Russia’s invasion of Ukraine has “dramatically shaped mindsets” of people in Nordic states when it comes to applying for Nato membership, Finland and Sweden’s prime ministers have suggested this week.
Finland’s premier Sanna Marin said the country would need to decide “quite fast, in weeks not months”, if it would join the military alliance, amid fears about possible Russian militarism amid the war in Ukraine.
Scandinavian countries joining the alliance would draw the ire of Vladimir Putin, who has warned about the move, an invaded Ukraine over the alleged eastward expansion of Nato.
Speaking this week, Marin said alongside Sweden’s prime minister Magdalena Andersson, their countries had to be “prepared for all kinds of actions from Russia”.
“The difference between being a partner and a member [of Nato] is very clear, and will remain so. There is no other way to have security guarantees than under Nato’s deterrence and common defence as guaranteed by the alliance’s article 5,” she said, according to the Guardian.
Contemplating the application to join Nato, Andersson said it must be viewed in terms of “before and after 24 February,” the date of Russia’s invasion.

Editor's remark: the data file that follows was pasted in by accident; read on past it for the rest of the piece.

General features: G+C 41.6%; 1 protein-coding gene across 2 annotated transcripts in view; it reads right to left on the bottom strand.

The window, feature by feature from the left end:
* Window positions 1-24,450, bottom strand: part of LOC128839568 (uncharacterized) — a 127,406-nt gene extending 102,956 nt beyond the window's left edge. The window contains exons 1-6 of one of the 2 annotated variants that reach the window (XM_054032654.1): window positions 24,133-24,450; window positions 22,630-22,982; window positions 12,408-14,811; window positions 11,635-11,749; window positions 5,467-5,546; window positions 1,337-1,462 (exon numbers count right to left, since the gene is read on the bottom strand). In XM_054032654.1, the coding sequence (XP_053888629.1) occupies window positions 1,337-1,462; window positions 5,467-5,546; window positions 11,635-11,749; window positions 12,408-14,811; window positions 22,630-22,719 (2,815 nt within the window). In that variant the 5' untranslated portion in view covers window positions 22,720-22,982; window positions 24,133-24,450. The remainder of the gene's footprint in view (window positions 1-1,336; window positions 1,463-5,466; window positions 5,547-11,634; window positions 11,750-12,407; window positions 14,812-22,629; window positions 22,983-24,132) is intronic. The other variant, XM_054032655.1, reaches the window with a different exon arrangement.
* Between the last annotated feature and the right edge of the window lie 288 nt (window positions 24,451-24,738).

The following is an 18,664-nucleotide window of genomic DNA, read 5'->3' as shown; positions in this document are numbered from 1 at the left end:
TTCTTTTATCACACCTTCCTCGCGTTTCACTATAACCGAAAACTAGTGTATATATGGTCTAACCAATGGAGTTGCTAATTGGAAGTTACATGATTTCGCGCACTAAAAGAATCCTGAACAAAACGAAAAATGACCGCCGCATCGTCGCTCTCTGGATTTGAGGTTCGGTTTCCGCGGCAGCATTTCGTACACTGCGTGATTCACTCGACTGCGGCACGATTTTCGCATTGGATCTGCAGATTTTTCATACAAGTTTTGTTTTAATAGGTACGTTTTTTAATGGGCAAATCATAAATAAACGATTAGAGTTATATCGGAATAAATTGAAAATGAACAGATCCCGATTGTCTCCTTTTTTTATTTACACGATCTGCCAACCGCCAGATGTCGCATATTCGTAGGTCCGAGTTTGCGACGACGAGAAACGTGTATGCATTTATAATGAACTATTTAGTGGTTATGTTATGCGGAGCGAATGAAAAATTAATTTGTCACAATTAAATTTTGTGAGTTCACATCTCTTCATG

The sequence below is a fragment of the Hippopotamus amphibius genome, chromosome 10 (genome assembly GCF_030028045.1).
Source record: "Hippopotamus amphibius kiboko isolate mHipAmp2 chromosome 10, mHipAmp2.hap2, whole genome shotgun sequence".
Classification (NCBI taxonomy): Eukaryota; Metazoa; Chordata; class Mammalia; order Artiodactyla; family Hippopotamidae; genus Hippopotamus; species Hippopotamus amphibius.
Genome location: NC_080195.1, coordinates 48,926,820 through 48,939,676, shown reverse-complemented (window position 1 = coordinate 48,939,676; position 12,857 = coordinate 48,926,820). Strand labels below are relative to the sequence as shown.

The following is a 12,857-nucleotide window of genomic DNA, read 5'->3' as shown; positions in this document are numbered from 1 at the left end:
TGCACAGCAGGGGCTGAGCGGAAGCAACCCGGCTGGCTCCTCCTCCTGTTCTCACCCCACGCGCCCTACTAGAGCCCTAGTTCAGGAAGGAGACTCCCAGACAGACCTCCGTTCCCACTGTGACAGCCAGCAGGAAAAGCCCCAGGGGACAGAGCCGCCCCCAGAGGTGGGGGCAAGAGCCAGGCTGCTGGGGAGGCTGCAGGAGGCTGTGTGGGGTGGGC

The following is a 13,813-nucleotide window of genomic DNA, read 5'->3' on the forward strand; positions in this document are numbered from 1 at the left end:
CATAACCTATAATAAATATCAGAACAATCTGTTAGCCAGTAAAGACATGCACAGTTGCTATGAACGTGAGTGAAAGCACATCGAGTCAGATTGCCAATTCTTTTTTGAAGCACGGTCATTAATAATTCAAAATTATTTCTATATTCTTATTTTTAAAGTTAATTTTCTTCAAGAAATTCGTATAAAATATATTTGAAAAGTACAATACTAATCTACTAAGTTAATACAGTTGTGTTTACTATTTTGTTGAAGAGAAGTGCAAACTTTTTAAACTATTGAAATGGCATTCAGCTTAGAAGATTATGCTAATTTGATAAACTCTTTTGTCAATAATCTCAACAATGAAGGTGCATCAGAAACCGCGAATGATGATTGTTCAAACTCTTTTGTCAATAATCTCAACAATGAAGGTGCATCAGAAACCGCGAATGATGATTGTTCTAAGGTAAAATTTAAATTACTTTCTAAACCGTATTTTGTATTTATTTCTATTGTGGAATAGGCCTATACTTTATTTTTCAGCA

“This is a very important time in history. The security landscape has completely changed. We have to analyse the situation to see what is best for Sweden’s security, for the Swedish people, in this new situation.”
Issuing a stark warning, Marin said “people’s mindsets” about the issue had “changed and were shaped very dramatically” by the war.
Newspaper Svenska Dagbladet has reported Andersson would seek to join by June.
Finland needed “to be very frank about consequences and the risks.. both if we apply and if we do not apply.”
Baltic state and Nato member Estonia has asked for more British troops on the ground to deter an attack by Moscow, with a senior defence official saying Russia is “planning to invade our country”.
Currently, according to the Times, there are 1,650 UK soldiers there, with more than half arriving since the invasion of Ukraine.
The country has appealed for more troops on the ground, and for neighbouring states such as Latvia and Lithuania to also boost their Nato presence.
Kusti Salm, the permanent secretary at Estonia’s ministry of defence, called Vladimir Putin a “historic-level murderer” due to its war against Ukraine, and that Nato’s presence must be “ramped up” on its border.
“The intent of Russia has always been clear.
“They are planning to invade our country.”